huhtikuu 8, 2022, 4:58 am

I've just discovered someone called Meghan Markle is attempting to trademark a word.

'Archetypes' I believe.

Best we all get reading before we are reduced to an ever decreasing circle of vocabulary!

Oh, and I'm reading One Flew over the Cuckoo's Nest.

huhtikuu 9, 2022, 6:21 pm

Have just now finished The Dispossessed, by Ursula Le Guin. I enjoyed the book and saw it, among other things, as an observation of how the way we organise ourselves as idealist humans in society always ends up as being oppressive to human freedom and how those ideals need to renew themselves every few generations and how each individual needs to find or claim their own freedom for themselves. Quite a hopeful book actually. That’s my initial response but it’s much more than that of course, it’s a novel! I will read it again - it’s deceptively simple, but I think rich as well.
I enjoyed the read and adore the FS treatment of this book, especially the cloth cover, that shimmers like silk and feels so good in the hand. It’s a keeper.
Before this I read Possession by A. S. Byatt (I just realised now how the titles relate!). It turned into a truly great read, well worth it. The FS version is nice enough but is not a ‘precious object’ like The Dispossessed. It’s just a book, a carrier of content well worth reading…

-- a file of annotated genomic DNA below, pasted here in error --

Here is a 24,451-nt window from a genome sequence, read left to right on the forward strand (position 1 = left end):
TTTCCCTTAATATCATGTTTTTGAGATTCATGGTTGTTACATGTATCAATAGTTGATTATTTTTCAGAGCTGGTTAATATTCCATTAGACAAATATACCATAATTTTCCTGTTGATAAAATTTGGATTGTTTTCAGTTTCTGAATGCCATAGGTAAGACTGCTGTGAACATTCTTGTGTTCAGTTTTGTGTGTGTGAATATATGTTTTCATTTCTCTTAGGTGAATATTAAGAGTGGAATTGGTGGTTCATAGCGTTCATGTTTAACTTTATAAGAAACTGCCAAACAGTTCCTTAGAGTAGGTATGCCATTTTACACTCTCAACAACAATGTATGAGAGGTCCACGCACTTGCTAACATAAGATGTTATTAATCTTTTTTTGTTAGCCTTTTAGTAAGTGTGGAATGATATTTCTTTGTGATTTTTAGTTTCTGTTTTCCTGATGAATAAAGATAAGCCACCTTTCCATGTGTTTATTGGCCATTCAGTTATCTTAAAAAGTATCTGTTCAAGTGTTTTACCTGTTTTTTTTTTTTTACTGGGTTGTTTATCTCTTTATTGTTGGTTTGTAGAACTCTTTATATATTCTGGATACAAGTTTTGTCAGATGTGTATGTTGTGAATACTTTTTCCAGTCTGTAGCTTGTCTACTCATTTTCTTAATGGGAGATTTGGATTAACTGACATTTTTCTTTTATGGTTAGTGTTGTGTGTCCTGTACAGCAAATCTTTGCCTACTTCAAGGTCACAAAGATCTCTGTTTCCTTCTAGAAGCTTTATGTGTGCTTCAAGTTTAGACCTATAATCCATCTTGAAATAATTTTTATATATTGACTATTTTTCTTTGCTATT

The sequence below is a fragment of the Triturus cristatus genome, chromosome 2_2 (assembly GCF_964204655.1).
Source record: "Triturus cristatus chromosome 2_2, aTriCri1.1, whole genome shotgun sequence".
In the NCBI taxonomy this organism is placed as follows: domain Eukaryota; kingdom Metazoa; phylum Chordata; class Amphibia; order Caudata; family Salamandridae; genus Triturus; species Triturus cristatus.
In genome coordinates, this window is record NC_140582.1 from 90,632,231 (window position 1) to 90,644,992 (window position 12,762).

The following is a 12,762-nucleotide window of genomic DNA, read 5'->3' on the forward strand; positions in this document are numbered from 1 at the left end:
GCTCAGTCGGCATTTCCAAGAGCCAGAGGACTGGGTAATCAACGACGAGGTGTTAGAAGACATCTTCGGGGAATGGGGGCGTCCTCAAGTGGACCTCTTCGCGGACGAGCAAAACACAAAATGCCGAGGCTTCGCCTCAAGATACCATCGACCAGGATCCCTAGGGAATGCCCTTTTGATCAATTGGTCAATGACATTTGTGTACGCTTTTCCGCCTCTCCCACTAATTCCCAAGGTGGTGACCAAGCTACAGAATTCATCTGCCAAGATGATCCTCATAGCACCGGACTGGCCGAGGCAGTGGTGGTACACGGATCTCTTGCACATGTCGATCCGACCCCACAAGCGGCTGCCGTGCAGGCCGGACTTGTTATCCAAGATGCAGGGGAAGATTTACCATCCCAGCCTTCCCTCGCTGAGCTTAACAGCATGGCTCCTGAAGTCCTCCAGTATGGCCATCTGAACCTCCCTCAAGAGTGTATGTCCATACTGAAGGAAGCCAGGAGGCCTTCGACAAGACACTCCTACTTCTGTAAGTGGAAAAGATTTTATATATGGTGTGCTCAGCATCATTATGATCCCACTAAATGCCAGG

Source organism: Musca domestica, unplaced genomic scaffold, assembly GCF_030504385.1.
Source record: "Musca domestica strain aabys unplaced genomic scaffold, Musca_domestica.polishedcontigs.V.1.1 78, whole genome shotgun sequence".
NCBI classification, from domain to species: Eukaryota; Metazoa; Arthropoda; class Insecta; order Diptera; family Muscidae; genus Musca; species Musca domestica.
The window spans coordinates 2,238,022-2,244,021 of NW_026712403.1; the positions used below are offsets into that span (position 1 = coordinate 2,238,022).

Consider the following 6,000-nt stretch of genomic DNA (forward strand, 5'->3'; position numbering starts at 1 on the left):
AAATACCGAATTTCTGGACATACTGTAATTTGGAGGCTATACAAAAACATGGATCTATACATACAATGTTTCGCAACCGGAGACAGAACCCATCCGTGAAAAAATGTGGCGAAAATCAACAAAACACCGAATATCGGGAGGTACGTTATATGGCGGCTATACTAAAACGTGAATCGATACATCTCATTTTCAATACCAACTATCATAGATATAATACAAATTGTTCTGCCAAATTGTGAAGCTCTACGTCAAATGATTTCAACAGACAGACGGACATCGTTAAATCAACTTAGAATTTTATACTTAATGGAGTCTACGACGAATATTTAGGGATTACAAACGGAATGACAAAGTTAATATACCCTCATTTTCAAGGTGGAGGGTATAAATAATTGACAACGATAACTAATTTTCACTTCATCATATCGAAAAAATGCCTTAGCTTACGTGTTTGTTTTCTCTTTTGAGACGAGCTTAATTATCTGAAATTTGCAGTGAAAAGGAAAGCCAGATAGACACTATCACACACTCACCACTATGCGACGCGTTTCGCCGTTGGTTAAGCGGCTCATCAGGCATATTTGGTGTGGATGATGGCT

huhtikuu 9, 2022, 9:14 pm

Halfway through a reread of Master & Margarita.

Starting Deadhouse Gates. Anyone read the entire Malazan series? Worth investing the time?

huhtikuu 10, 2022, 12:56 am

>68 adriano77: obviously personal tastes are exactly that, but for what it is worth I do recommend the Malazan series. Whisky Jack and the Bridge burners are definitely one of the more memorable literary creations that stick in my mind. It can be dark in places, not too dark though. The characters are not shining beacons of light and honour, they are gritty and interesting.

huhtikuu 10, 2022, 4:39 am

That is definitely a reading project for someone who relishes a challenge! Reading the entire Malazan canon would be a major undertaking - the 10 volumes of Book of the Fallen, the 6 novels of the Malazan Empire, and a further 7 or 8 (easy to lose count) associated volumes, with more in the pipeline.

huhtikuu 10, 2022, 5:19 am

>69 Hamwick:

I've read Gardens of the Moon and it took until beyond the midpoint to get me even vaguely interested. However, from what I see elsewhere, it's widely thought of as the worst of the series and things get exponentially better in all respects (writing style, characters, so on). Was hoping to confirm that here.

As >70 strangenews: says, it's quite the investment of time!

huhtikuu 10, 2022, 12:19 pm